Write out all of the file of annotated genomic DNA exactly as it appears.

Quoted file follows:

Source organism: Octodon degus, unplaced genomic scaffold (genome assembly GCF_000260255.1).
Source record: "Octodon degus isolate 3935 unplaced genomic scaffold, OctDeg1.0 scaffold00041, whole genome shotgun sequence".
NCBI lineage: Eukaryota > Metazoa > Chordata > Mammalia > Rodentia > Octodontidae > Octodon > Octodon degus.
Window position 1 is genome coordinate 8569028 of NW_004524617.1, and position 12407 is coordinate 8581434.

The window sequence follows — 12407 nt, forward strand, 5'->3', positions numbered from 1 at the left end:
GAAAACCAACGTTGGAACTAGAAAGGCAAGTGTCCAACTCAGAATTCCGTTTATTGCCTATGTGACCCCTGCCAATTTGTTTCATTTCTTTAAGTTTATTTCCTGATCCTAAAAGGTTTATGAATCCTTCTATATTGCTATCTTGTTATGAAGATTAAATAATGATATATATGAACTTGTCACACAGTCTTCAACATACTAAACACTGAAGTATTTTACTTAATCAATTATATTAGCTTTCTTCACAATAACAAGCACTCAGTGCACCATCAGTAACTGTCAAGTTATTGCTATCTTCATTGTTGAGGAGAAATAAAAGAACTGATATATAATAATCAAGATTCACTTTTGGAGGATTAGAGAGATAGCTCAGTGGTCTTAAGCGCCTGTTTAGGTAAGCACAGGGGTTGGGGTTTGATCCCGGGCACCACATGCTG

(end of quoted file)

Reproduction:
Source organism: Octodon degus, unplaced genomic scaffold (genome assembly GCF_000260255.1).
Source record: "Octodon degus isolate 3935 unplaced genomic scaffold, OctDeg1.0 scaffold00041, whole genome shotgun sequence".
NCBI lineage: Eukaryota > Metazoa > Chordata > Mammalia > Rodentia > Octodontidae > Octodon > Octodon degus.
Window position 1 is genome coordinate 8569028 of NW_004524617.1, and position 12407 is coordinate 8581434.

The window sequence follows — 12407 nt, forward strand, 5'->3', positions numbered from 1 at the left end:
GAAAACCAACGTTGGAACTAGAAAGGCAAGTGTCCAACTCAGAATTCCGTTTATTGCCTATGTGACCCCTGCCAATTTGTTTCATTTCTTTAAGTTTATTTCCTGATCCTAAAAGGTTTATGAATCCTTCTATATTGCTATCTTGTTATGAAGATTAAATAATGATATATATGAACTTGTCACACAGTCTTCAACATACTAAACACTGAAGTATTTTACTTAATCAATTATATTAGCTTTCTTCACAATAACAAGCACTCAGTGCACCATCAGTAACTGTCAAGTTATTGCTATCTTCATTGTTGAGGAGAAATAAAAGAACTGATATATAATAATCAAGATTCACTTTTGGAGGATTAGAGAGATAGCTCAGTGGTCTTAAGCGCCTGTTTAGGTAAGCACAGGGGTTGGGGTTTGATCCCGGGCACCACATGCTG